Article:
# LATEX - list of items using enumerate for typesetting a dichotomous key (Bestimmungsschluessel)

Today I am looking for a way to typeset a dichotomous key (German: Bestimmungsschluessel, biol.) with LATEX using the

\begin{enumerate}
\item ...
\end{enumerate}


environment.

Such a key is used for plants or animals and is used like this:
Choose one of two options

>1   description one .... go to #2
>1*  description alternative one ... go to #4
>2   description two ... go to
>2*  description alt. two
>...
>...


It should look like this, (real example on German): http://www.sn.schule.de/~biologie/lernen/bestimmung/schlussel.html

So I need a list for automatically numbering every second item with the same number and a star-like symbol within the enumerate environment.
Creating a fixed list might not do, because there is a high possibility of adding further items.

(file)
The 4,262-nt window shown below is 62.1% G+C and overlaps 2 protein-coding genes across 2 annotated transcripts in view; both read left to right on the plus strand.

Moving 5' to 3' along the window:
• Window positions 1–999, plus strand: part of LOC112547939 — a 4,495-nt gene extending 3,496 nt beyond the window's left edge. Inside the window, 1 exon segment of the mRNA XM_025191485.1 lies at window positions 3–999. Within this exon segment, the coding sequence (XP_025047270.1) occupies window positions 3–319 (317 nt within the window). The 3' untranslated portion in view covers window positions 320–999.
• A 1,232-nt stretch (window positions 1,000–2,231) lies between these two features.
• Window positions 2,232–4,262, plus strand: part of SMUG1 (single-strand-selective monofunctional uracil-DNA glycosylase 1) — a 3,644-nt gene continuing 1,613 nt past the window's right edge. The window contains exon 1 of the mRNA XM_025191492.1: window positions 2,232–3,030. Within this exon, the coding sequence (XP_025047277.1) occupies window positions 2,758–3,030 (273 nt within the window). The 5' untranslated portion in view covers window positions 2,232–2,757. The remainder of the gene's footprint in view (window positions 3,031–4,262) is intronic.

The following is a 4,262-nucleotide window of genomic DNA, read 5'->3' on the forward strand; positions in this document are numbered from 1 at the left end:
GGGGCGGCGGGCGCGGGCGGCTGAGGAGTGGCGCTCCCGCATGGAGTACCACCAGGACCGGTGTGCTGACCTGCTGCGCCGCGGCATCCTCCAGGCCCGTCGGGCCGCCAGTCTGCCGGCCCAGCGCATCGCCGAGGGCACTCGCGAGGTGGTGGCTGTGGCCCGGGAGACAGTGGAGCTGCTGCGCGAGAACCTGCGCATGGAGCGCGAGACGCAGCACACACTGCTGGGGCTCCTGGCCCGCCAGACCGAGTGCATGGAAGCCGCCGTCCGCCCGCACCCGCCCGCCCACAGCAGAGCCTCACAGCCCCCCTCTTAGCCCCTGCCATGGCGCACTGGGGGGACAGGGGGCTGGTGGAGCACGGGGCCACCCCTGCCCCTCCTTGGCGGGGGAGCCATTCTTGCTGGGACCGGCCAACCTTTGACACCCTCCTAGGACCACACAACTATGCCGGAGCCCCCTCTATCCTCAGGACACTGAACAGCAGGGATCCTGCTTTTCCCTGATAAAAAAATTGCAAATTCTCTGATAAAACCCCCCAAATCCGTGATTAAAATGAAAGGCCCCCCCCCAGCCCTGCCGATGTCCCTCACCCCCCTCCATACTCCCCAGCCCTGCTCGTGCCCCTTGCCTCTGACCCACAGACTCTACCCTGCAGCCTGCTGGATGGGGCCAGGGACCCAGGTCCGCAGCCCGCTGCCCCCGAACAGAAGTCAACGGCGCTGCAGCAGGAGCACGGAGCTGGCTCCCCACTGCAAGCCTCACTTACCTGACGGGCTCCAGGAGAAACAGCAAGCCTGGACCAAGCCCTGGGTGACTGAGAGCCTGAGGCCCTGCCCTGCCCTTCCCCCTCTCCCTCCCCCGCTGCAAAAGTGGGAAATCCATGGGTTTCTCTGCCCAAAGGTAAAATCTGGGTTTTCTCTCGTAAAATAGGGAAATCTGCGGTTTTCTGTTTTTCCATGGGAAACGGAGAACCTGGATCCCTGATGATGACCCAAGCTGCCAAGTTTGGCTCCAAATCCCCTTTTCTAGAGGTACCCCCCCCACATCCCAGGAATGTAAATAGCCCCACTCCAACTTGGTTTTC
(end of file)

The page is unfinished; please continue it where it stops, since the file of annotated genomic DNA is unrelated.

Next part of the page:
\ref


at the end of each line to get to the next number. Is there a way to NOT label each item and using ref manually? Just thinking about a possible description of more than a 1000 plants or 600 and 600* items.

MWE:

\documentclass[10pt, a4paper]{book}
\usepackage[utf8]{inputenc}
\usepackage[english, ngerman]{babel}
\usepackage{lipsum}
\usepackage{hyperref}
\usepackage{enumerate}
\usepackage{enumitem}

\begin{document}
\thispagestyle{empty}
% \maketitle
% \clearpage

\begin{enumerate}
\item\label{item1} \lipsum[1] \dotfill \ref{item2} % this would be #1 description one  ... hinting to #2
\item              \lipsum[2] \dotfill \ref{item3} % this would be #1* description alternative one ... hinting to #3
\item\label{item2} \lipsum[3] \dotfill  \ref{item4} % this would be #2 description two ... hinting to #4
\item              \lipsum[4] \dotfill  % \ref{item5} % this would be #2 description two ... hinting to #5
\item\label{item3} \lipsum[5] \dotfill  % \ref{item10}